| Lubbock Avalanche Journal
February is the coldest month in the northern hemisphere – confirmed this week in Lubbock with the Arctic Blast that has just been experienced. We have weathered some of the coldest temperatures our region has seen in decades. As a result, concerns have been raised about what to do if the extremely cold temperatures occur again.
Hopefully Lubbock AJ readers have followed the overarching gardening principle in adding plants to a landscape that contains only wood samples adapted to their respective USDA hardiness zone. Winter hardiness zones are geographically defined areas in which plants can survive a minimum temperature. Since Lubbock is in Zone 7, it is expected that plants robust for Zone 7 can survive 0 ° F.
Woody plants, trees, and shrubs that are adapted to Zone 7 and still at rest should have survived this Arctic explosion with little or no damage. Other herbaceous perennials, which usually hibernate without damage, may be vulnerable to prolonged exposure to freezing temperatures and may not have survived without winter protection.
Frost cloths offer the best protection for winter plants from frost damage in winter. They are sold differently as frost blankets, thermal blankets, garden blankets, garden fabrics, frost protection blankets and insulating blankets.
The degree of protection varies with the thickness of the fabric. Some frost wipes up to 12 mils thick offer up to 4 degrees of protection, while the thickest wipes offer 10 degrees of protection. Thicker, heavier cloths are sold as anti-freeze blankets and come in rolls 10 feet to 50 feet wide and up to 500 feet long.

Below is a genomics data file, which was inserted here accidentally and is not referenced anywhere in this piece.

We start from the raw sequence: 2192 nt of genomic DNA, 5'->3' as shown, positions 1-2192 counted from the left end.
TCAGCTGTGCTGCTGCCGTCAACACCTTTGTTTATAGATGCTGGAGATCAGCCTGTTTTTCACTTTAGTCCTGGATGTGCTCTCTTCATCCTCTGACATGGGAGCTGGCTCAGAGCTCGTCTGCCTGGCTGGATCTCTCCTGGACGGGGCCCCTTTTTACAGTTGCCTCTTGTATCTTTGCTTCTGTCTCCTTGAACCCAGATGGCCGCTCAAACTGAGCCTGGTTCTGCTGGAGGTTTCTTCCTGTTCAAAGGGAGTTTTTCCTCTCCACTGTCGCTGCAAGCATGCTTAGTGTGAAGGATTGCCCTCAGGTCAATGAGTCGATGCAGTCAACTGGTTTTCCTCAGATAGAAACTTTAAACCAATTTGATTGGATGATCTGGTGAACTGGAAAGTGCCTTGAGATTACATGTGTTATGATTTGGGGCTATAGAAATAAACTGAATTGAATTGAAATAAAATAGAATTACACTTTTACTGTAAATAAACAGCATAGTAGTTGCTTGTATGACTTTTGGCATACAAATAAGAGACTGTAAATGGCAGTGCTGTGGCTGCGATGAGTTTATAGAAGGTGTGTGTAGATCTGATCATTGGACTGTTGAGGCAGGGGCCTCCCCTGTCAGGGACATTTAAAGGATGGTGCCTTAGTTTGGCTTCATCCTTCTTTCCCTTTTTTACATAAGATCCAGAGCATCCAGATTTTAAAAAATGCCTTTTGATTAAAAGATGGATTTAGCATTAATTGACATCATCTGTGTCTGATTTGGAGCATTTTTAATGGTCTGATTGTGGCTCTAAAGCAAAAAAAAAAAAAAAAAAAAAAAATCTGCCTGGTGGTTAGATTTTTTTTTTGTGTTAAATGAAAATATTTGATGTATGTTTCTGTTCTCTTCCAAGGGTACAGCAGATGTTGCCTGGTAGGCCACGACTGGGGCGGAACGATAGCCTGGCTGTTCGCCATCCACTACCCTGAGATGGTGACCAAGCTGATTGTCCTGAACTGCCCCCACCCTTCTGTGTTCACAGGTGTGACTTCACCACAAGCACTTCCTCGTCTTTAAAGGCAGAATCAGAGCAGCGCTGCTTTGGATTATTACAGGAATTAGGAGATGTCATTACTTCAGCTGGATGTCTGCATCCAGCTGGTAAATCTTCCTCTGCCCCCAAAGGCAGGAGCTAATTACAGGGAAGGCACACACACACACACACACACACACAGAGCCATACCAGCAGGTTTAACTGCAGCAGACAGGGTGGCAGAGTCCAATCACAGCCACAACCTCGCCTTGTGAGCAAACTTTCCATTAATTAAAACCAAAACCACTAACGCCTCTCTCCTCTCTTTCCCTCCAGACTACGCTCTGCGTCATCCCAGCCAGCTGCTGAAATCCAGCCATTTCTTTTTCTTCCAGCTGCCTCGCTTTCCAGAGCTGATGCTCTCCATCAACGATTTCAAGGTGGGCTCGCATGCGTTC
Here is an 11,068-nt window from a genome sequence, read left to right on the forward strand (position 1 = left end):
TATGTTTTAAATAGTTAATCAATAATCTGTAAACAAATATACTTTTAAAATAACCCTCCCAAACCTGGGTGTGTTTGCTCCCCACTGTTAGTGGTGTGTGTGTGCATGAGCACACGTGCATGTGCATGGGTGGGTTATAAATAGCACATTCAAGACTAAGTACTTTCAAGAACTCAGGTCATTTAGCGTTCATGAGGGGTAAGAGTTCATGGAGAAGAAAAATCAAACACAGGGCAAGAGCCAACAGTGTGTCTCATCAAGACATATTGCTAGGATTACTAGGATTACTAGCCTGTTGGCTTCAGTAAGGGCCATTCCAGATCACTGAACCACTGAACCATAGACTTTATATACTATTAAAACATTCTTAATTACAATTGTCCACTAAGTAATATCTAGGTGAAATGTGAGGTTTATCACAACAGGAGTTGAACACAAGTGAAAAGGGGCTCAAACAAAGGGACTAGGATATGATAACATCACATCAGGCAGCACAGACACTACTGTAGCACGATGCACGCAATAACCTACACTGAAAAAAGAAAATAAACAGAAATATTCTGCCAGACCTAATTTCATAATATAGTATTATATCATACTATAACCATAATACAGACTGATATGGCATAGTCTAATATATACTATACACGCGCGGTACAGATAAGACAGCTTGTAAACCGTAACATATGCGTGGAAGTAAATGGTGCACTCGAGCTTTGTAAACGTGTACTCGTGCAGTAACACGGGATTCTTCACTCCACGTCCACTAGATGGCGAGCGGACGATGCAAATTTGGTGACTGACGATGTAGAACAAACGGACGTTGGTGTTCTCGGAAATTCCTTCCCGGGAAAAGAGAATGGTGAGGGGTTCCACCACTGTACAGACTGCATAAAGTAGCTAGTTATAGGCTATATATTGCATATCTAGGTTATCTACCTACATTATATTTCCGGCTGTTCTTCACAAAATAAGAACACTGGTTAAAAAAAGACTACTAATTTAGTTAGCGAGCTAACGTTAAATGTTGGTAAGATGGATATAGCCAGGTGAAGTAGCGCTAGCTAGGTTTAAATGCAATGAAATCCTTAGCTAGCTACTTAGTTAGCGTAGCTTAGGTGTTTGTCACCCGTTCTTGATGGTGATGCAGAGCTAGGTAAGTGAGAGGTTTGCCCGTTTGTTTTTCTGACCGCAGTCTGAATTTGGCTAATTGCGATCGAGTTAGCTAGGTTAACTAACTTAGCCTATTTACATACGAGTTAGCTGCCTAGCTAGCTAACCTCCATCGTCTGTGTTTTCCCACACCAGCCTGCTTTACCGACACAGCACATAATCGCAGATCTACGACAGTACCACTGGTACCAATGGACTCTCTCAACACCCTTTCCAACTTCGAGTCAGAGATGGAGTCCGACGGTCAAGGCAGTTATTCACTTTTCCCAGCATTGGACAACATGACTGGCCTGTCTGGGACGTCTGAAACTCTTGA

The fabric of most frost wipes is made of polypropylene, which allows light from the sun to penetrate. Frost cloths work in two ways: protecting against freezing night temperatures and, since the cloths are translucent, increasing daytime temperatures under the cloth by capturing the day’s radiant heat energy.
The frost cloths used in our gardens and greenhouses were purchased locally at garden centers from hardware stores and ordered from Gardeners Supply catalogs at gardeners.com (800) 476-9715 and Growers Supply at growerssupply.com (888) 833-1412.
For some degrees of protection, other covers such as plastic pots, linen bags and sheets can be used. For these two layers, lay over plants as the air between the panels will provide insulation. Do not use plastic wrap, as these will quickly absorb heat during the day, warm the plants, but quickly lose heat and then freeze again, resulting in damaged foliage.
The delicate herbaceous plants in the photo grow in an unheated greenhouse that is protected from the 0 ° F temperature with several layers of thick frost cloth.
The good news is: Persistent freezing temperatures for at least five days can be fatal to some insect populations.
Ellen Peffley taught college horticulture for 28 years, 25 of them at Texas Tech. During this time she developed two types of onions. She is now the sole owner of From the Garden, a gardening farmette. You can email her at Gardens@suddenlink.net